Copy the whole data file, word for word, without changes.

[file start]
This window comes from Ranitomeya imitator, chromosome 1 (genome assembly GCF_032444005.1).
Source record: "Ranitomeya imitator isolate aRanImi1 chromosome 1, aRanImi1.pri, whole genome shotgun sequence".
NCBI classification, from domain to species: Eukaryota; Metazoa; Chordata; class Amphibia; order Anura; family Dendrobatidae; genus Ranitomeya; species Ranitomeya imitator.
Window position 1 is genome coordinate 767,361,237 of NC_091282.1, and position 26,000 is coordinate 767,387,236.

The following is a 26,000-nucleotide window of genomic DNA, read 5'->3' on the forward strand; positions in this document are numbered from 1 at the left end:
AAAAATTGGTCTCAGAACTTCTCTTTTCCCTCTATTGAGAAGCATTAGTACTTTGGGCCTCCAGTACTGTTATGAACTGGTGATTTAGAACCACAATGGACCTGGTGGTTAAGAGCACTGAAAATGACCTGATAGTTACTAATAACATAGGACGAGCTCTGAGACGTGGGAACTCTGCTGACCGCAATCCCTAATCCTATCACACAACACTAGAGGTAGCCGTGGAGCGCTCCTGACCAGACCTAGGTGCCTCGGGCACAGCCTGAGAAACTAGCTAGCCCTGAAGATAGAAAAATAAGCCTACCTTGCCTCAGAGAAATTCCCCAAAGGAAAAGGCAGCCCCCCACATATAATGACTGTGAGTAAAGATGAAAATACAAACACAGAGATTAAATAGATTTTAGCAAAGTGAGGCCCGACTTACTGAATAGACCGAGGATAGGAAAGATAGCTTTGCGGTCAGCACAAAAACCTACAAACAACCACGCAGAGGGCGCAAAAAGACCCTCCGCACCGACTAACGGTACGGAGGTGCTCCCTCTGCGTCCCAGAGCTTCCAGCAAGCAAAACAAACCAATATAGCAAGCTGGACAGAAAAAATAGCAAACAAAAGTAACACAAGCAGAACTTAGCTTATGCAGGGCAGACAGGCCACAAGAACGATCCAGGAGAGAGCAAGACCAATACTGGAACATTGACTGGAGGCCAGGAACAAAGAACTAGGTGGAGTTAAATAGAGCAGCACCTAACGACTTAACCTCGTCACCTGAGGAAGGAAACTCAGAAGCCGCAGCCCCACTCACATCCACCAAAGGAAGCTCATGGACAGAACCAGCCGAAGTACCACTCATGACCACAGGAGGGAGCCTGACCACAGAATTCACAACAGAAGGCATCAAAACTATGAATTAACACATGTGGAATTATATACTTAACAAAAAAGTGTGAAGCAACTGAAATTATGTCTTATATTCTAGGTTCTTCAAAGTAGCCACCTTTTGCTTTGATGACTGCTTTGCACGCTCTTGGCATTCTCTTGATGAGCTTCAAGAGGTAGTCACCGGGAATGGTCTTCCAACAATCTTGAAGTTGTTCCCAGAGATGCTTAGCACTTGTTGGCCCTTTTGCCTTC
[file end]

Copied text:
This window comes from Ranitomeya imitator, chromosome 1 (genome assembly GCF_032444005.1).
Source record: "Ranitomeya imitator isolate aRanImi1 chromosome 1, aRanImi1.pri, whole genome shotgun sequence".
NCBI classification, from domain to species: Eukaryota; Metazoa; Chordata; class Amphibia; order Anura; family Dendrobatidae; genus Ranitomeya; species Ranitomeya imitator.
Window position 1 is genome coordinate 767,361,237 of NC_091282.1, and position 26,000 is coordinate 767,387,236.

The following is a 26,000-nucleotide window of genomic DNA, read 5'->3' on the forward strand; positions in this document are numbered from 1 at the left end:
AAAAATTGGTCTCAGAACTTCTCTTTTCCCTCTATTGAGAAGCATTAGTACTTTGGGCCTCCAGTACTGTTATGAACTGGTGATTTAGAACCACAATGGACCTGGTGGTTAAGAGCACTGAAAATGACCTGATAGTTACTAATAACATAGGACGAGCTCTGAGACGTGGGAACTCTGCTGACCGCAATCCCTAATCCTATCACACAACACTAGAGGTAGCCGTGGAGCGCTCCTGACCAGACCTAGGTGCCTCGGGCACAGCCTGAGAAACTAGCTAGCCCTGAAGATAGAAAAATAAGCCTACCTTGCCTCAGAGAAATTCCCCAAAGGAAAAGGCAGCCCCCCACATATAATGACTGTGAGTAAAGATGAAAATACAAACACAGAGATTAAATAGATTTTAGCAAAGTGAGGCCCGACTTACTGAATAGACCGAGGATAGGAAAGATAGCTTTGCGGTCAGCACAAAAACCTACAAACAACCACGCAGAGGGCGCAAAAAGACCCTCCGCACCGACTAACGGTACGGAGGTGCTCCCTCTGCGTCCCAGAGCTTCCAGCAAGCAAAACAAACCAATATAGCAAGCTGGACAGAAAAAATAGCAAACAAAAGTAACACAAGCAGAACTTAGCTTATGCAGGGCAGACAGGCCACAAGAACGATCCAGGAGAGAGCAAGACCAATACTGGAACATTGACTGGAGGCCAGGAACAAAGAACTAGGTGGAGTTAAATAGAGCAGCACCTAACGACTTAACCTCGTCACCTGAGGAAGGAAACTCAGAAGCCGCAGCCCCACTCACATCCACCAAAGGAAGCTCATGGACAGAACCAGCCGAAGTACCACTCATGACCACAGGAGGGAGCCTGACCACAGAATTCACAACAGAAGGCATCAAAACTATGAATTAACACATGTGGAATTATATACTTAACAAAAAAGTGTGAAGCAACTGAAATTATGTCTTATATTCTAGGTTCTTCAAAGTAGCCACCTTTTGCTTTGATGACTGCTTTGCACGCTCTTGGCATTCTCTTGATGAGCTTCAAGAGGTAGTCACCGGGAATGGTCTTCCAACAATCTTGAAGTTGTTCCCAGAGATGCTTAGCACTTGTTGGCCCTTTTGCCTTC